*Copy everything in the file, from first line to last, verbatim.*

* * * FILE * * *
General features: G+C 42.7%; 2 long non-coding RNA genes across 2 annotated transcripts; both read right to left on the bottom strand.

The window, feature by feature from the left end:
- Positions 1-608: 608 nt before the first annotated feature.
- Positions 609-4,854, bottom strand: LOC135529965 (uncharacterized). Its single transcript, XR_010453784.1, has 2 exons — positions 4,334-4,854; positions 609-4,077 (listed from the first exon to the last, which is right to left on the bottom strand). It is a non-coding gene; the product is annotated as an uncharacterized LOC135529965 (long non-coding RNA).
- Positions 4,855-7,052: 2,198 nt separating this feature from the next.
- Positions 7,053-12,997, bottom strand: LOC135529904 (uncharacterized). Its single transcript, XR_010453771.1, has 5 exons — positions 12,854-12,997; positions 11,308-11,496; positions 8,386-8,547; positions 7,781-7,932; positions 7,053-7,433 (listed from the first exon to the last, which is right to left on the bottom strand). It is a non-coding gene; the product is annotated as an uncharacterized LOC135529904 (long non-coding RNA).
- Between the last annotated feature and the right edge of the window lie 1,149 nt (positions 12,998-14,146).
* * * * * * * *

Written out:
General features: G+C 42.7%; 2 long non-coding RNA genes across 2 annotated transcripts; both read right to left on the bottom strand.

The window, feature by feature from the left end:
- Positions 1-608: 608 nt before the first annotated feature.
- Positions 609-4,854, bottom strand: LOC135529965 (uncharacterized). Its single transcript, XR_010453784.1, has 2 exons — positions 4,334-4,854; positions 609-4,077 (listed from the first exon to the last, which is right to left on the bottom strand). It is a non-coding gene; the product is annotated as an uncharacterized LOC135529965 (long non-coding RNA).
- Positions 4,855-7,052: 2,198 nt separating this feature from the next.
- Positions 7,053-12,997, bottom strand: LOC135529904 (uncharacterized). Its single transcript, XR_010453771.1, has 5 exons — positions 12,854-12,997; positions 11,308-11,496; positions 8,386-8,547; positions 7,781-7,932; positions 7,053-7,433 (listed from the first exon to the last, which is right to left on the bottom strand). It is a non-coding gene; the product is annotated as an uncharacterized LOC135529904 (long non-coding RNA).
- Between the last annotated feature and the right edge of the window lie 1,149 nt (positions 12,998-14,146).